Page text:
Leaving the Union
IN WRITING ABOUT the Episcopal Church, I would be tempted to be the 4,365,983rd person to quote Yeats’ famous lines “Things fall apart; the centre cannot hold,” did the Episcopal Church have a centre. I can’t see that it does.
It does not have a theological centre, certainly, not even the bare list of beliefs the Righter Court defined as “core doctrine.” To these many Episcopalians either sit lightly or redefine them into something less supernatural and more palatable, and even the direct denial of them – common enough among our bishops and theologians – drives very few even of conservatives to do more than grumble among themselves.
The effect is a Church in which pluralism in doctrine is in fact acceptable to the great majority of its members, though many would like, as an ideal, greater conformity. Even the Episcopal Synod of America, having passed a resolution noting the break in communion between its members and the bishops who signed Bp Spong’s Koinonia Statement, recently found their own bishops taking communion from the Presiding Bishop, a signer thereof, and explaining this lapse with the peculiar claim that refusing it might have been seen as a political gesture, and besides, they didn’t do it in public.
Episcopalians of all sorts still talk of “the centre of the Church,” usually meaning Jesus understood in the most general way, but a better image for the Episcopal Church might be the sort of toy ball now popular here, which has a thick rubber cover but some sort of soft material inside, so that you can squeeze it into almost any shape. The point is simply to be inside and not outside, no matter where in space that inside might be.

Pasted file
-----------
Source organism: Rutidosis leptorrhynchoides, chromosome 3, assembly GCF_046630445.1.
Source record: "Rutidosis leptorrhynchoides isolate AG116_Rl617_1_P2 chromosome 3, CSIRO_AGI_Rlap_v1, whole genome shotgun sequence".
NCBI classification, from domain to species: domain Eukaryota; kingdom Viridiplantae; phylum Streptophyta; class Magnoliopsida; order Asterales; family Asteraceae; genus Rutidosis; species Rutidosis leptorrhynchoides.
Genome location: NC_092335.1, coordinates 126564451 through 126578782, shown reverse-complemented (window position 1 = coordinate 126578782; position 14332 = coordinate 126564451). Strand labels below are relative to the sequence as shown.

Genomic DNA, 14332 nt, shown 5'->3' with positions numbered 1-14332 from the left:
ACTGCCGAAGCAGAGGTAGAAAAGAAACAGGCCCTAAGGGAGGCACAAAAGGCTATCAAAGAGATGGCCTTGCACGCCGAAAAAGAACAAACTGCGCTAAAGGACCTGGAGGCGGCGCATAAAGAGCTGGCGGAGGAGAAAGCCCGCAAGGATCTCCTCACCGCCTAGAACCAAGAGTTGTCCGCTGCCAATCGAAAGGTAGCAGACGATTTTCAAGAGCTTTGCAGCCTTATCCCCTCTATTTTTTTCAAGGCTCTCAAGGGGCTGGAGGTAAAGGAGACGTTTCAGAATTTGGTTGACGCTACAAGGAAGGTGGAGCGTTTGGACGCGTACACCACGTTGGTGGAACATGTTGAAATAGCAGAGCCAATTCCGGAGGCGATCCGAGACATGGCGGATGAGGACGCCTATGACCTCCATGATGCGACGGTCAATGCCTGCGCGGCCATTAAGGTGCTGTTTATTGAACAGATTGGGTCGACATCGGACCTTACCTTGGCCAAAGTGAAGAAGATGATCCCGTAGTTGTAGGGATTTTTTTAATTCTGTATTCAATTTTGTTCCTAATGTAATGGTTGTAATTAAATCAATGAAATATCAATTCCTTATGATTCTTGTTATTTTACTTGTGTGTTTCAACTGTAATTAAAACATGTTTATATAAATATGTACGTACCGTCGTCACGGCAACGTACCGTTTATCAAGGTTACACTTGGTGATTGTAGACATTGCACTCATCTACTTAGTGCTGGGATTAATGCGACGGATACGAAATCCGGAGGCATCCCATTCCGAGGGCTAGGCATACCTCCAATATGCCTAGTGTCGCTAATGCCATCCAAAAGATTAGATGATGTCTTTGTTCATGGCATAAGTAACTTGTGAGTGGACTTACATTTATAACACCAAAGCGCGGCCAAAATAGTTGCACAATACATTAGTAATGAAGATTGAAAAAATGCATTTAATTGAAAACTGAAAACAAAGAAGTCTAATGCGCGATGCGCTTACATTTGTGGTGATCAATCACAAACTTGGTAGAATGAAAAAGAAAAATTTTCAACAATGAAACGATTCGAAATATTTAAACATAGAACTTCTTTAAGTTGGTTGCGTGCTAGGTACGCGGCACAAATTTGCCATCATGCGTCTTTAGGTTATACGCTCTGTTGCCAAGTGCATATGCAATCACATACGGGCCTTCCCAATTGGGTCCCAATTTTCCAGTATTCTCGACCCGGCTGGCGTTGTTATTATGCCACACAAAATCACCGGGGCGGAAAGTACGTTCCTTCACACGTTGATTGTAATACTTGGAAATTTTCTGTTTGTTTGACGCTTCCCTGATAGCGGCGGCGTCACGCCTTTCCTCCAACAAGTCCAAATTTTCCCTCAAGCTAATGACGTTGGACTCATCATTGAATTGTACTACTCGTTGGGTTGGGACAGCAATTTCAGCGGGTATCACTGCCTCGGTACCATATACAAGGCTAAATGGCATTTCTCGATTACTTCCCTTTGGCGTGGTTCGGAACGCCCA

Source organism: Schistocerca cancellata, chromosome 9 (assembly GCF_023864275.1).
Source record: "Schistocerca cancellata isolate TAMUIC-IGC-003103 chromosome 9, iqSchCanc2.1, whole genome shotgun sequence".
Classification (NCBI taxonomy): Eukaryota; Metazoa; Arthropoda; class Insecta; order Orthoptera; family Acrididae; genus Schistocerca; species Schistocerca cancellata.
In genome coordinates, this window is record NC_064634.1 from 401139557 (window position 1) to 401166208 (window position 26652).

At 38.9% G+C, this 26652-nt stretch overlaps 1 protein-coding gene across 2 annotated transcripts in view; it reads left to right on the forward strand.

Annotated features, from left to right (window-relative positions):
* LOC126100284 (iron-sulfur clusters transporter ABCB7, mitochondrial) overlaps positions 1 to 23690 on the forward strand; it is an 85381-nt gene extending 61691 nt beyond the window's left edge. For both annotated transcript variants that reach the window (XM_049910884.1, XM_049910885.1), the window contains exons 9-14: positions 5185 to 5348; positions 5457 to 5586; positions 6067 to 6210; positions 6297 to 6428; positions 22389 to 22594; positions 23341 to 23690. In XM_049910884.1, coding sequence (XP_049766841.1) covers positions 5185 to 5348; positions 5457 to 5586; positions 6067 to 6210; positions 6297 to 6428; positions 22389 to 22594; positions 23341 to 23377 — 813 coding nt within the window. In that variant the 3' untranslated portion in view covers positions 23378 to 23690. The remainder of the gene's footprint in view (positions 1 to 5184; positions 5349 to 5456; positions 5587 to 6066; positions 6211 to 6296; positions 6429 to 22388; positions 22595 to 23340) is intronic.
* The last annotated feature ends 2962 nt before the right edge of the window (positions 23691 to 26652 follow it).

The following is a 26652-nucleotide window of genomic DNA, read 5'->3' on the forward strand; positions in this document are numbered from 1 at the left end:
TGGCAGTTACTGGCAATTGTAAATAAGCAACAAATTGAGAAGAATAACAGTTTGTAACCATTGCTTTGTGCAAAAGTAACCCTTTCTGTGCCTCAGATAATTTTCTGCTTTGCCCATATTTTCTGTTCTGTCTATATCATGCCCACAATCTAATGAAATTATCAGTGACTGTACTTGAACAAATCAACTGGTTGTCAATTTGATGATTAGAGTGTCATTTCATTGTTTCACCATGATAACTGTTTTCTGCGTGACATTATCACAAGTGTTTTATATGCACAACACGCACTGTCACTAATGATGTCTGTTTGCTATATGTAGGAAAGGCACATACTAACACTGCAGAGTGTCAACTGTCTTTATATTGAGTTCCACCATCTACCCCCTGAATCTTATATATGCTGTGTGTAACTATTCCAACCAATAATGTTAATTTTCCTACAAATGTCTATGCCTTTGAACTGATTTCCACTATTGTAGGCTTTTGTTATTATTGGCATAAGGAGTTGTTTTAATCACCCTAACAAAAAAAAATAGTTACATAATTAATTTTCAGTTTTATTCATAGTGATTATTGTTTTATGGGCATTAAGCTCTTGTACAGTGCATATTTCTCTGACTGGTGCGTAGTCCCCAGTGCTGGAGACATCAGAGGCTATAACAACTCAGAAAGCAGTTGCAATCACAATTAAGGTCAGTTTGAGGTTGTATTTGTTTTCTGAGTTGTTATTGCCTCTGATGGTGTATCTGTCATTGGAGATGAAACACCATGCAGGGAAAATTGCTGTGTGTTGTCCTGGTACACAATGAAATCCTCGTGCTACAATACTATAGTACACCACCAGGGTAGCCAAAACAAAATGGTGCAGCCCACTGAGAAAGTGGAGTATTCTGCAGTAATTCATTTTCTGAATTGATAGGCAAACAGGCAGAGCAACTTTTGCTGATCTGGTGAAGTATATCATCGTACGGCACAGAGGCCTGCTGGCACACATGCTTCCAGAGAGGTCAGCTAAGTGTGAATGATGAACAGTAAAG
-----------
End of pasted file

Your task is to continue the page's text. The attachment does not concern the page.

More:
If I am right about this, I do not think we can even say that things are falling apart. The Episcopal Church is merely leaking a bit. The losses are cosmetic, not substantive. People leave but the property and money usually remain, and liberal bishops seem to feel this a good trade. The ball may lose most of its stuffing, but the shell will remain forever.
Around the edges
But still we find some brave rebels, who insist that Christianity has a centre and insist on standing in it when the rest of the body has moved away. A small parish in Massachusetts, St Paul’s in Brockton, refused to fund the diocese after the bishop (the Cowley Father Thomas Shaw) and diocesan convention made clear their rejection of the Christian teaching on marriage.
The diocese responded by reducing them from a self-governing parish to a mission controlled by the bishop. They responded by leaving the diocese. The diocese responded by taking the property. And, while they were at it, going to court to prevent the people from calling themselves “St Paul’s.”
To make things worse, the diocese had just defrocked the rector, Fr James Hiles, on charges of sexual involvement with a parishioner twenty-five years ago. The charges had at the time been dismissed as unfounded by the then bishop, but once raised again the rector had no hope in that diocese of a fair trial.
The parish has been meeting in a nearby gymnasium, and last Sunday received communion from the retired bishop of South Carolina, FitzSimons Allison, who was acting without Bp Shaw’s permission and risking prosecution for doing so. In his official statement on the matter he said that he “felt compelled, in spite of many personal misgivings, to bring what reassurance and comfort possible to a much distressed congregation of wonderful believers.”